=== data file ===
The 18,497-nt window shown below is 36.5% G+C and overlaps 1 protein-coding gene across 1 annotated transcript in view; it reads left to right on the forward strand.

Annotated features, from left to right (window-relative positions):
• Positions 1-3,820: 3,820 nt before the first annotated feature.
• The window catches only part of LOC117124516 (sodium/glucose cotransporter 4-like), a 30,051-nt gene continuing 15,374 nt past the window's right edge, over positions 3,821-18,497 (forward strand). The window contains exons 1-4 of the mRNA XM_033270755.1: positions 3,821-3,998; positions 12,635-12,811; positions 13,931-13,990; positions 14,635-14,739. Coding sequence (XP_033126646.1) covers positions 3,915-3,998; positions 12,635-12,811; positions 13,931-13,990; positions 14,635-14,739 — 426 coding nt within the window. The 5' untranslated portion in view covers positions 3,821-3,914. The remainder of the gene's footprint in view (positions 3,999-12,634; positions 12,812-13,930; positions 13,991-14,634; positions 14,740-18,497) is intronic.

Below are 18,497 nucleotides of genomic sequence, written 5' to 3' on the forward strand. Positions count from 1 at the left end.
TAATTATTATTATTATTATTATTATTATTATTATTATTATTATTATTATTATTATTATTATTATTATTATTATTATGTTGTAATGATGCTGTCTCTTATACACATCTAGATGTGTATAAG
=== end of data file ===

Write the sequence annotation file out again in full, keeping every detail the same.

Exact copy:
The 18,497-nt window shown below is 36.5% G+C and overlaps 1 protein-coding gene across 1 annotated transcript in view; it reads left to right on the forward strand.

Annotated features, from left to right (window-relative positions):
• Positions 1-3,820: 3,820 nt before the first annotated feature.
• The window catches only part of LOC117124516 (sodium/glucose cotransporter 4-like), a 30,051-nt gene continuing 15,374 nt past the window's right edge, over positions 3,821-18,497 (forward strand). The window contains exons 1-4 of the mRNA XM_033270755.1: positions 3,821-3,998; positions 12,635-12,811; positions 13,931-13,990; positions 14,635-14,739. Coding sequence (XP_033126646.1) covers positions 3,915-3,998; positions 12,635-12,811; positions 13,931-13,990; positions 14,635-14,739 — 426 coding nt within the window. The 5' untranslated portion in view covers positions 3,821-3,914. The remainder of the gene's footprint in view (positions 3,999-12,634; positions 12,812-13,930; positions 13,991-14,634; positions 14,740-18,497) is intronic.

Below are 18,497 nucleotides of genomic sequence, written 5' to 3' on the forward strand. Positions count from 1 at the left end.
TAATTATTATTATTATTATTATTATTATTATTATTATTATTATTATTATTATTATTATTATTATTATTATTATTATGTTGTAATGATGCTGTCTCTTATACACATCTAGATGTGTATAAG